There are not only flavor-imparting and flavor-modifying chemicals in wood that react to the wine/whisky, but there are also poisons in the wood.  They’re not too poisonous when enjoying the occasional sip of bourbon or glass of wine, but not only would they flavor your drinking water, they’d eventually start to cause some undesirable heath issues too.

The Optimum Storage Environment for Water

Water should be kept in a cool dark environment, and the containers should be filled and sealed prior to storage.

The colder the water is, the better, and if you can freeze it, that is even better still.

Note that if you are freezing water, the water will expand 9% when it freezes, so make sure you have some headspace for this within the container and the cap on loosely, or else it may burst.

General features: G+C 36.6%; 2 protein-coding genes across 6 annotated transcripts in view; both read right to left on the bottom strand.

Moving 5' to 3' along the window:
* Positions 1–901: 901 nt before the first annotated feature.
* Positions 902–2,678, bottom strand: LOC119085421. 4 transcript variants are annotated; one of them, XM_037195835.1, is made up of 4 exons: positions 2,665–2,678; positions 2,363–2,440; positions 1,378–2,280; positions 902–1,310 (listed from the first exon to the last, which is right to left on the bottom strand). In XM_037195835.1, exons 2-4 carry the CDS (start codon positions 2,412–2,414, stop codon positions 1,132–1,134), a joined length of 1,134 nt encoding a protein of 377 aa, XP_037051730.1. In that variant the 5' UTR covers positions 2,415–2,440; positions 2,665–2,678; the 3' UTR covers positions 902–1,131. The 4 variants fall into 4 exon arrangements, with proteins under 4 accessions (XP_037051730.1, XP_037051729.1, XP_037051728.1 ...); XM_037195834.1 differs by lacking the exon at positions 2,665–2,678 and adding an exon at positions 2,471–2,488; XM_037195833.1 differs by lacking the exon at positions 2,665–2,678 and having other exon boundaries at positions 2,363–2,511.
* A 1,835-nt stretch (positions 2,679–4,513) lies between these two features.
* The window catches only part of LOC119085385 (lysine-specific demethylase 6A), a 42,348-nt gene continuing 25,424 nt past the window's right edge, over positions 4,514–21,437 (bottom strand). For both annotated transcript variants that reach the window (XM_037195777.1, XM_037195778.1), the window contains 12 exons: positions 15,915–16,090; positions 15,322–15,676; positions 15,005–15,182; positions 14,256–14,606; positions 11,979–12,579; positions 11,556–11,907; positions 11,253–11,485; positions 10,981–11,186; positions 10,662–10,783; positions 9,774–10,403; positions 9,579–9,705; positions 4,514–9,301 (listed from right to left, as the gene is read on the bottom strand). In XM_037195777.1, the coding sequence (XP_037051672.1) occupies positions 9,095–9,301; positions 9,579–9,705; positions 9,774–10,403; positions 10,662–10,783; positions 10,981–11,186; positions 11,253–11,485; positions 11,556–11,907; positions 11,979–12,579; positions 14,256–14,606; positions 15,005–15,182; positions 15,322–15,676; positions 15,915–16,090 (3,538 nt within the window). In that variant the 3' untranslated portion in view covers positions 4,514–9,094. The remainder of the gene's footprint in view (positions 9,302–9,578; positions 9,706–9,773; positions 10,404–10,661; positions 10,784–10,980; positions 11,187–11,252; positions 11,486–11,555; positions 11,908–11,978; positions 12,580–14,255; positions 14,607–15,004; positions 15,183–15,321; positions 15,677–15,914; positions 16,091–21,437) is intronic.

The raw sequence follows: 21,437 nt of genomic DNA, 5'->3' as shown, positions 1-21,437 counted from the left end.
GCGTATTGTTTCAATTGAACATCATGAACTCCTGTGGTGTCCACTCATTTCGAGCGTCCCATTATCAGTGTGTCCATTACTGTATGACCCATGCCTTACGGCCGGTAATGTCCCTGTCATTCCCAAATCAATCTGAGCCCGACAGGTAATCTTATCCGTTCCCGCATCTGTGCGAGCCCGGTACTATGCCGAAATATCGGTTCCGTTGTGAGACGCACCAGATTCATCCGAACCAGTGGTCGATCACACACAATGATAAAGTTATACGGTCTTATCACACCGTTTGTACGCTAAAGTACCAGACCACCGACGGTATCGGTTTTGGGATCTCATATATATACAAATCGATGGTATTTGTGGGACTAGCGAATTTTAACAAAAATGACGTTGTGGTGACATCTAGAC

Talking about freezing water, we recommend filling up your freezer(s) with containers of water to use up any available spare space.  This does two things.  It gives you more water, and it also gives you a ‘battery bank’ – a thermal reservoir – of cold so that if the power fails in your freezer, it will take longer for the cold to leak out of the freezer and for the food in it to spoil.

The reason to keep water both cold and dark is because even the purest water probably has some micro-organisms in it, and over time, these will tend to grow and make your water taste bad and possibly even be harmful.  These organisms need warmth, light and oxygen to grow.  There’s probably enough dissolved oxygen in the water to allow them to grow to a certain extent, so your best way to slow down their growth is to keep the water as cold as possible and as dark as possible.

How Long Can You Store Water For?